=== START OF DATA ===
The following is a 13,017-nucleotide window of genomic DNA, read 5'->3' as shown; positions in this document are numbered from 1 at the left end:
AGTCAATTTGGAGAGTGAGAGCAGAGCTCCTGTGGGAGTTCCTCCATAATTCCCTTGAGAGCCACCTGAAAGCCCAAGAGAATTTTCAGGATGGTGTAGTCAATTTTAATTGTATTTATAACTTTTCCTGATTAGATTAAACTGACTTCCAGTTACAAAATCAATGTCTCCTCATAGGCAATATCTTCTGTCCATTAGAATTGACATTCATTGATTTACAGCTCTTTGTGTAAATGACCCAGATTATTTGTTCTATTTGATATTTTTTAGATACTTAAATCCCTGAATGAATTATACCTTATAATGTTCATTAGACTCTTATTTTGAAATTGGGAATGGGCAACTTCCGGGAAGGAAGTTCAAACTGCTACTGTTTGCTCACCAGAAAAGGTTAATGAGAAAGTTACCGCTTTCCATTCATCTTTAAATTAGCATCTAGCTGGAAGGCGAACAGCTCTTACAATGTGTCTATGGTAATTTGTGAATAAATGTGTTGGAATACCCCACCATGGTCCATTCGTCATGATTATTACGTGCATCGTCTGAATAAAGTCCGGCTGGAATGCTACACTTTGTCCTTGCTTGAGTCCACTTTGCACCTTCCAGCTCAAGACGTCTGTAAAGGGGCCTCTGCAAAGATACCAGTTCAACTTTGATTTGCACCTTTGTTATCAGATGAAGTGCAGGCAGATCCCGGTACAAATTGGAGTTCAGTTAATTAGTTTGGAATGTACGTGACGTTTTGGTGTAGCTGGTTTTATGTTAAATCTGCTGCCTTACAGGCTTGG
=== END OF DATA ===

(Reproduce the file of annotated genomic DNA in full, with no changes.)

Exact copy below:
The following is a 13,017-nucleotide window of genomic DNA, read 5'->3' as shown; positions in this document are numbered from 1 at the left end:
AGTCAATTTGGAGAGTGAGAGCAGAGCTCCTGTGGGAGTTCCTCCATAATTCCCTTGAGAGCCACCTGAAAGCCCAAGAGAATTTTCAGGATGGTGTAGTCAATTTTAATTGTATTTATAACTTTTCCTGATTAGATTAAACTGACTTCCAGTTACAAAATCAATGTCTCCTCATAGGCAATATCTTCTGTCCATTAGAATTGACATTCATTGATTTACAGCTCTTTGTGTAAATGACCCAGATTATTTGTTCTATTTGATATTTTTTAGATACTTAAATCCCTGAATGAATTATACCTTATAATGTTCATTAGACTCTTATTTTGAAATTGGGAATGGGCAACTTCCGGGAAGGAAGTTCAAACTGCTACTGTTTGCTCACCAGAAAAGGTTAATGAGAAAGTTACCGCTTTCCATTCATCTTTAAATTAGCATCTAGCTGGAAGGCGAACAGCTCTTACAATGTGTCTATGGTAATTTGTGAATAAATGTGTTGGAATACCCCACCATGGTCCATTCGTCATGATTATTACGTGCATCGTCTGAATAAAGTCCGGCTGGAATGCTACACTTTGTCCTTGCTTGAGTCCACTTTGCACCTTCCAGCTCAAGACGTCTGTAAAGGGGCCTCTGCAAAGATACCAGTTCAACTTTGATTTGCACCTTTGTTATCAGATGAAGTGCAGGCAGATCCCGGTACAAATTGGAGTTCAGTTAATTAGTTTGGAATGTACGTGACGTTTTGGTGTAGCTGGTTTTATGTTAAATCTGCTGCCTTACAGGCTTGG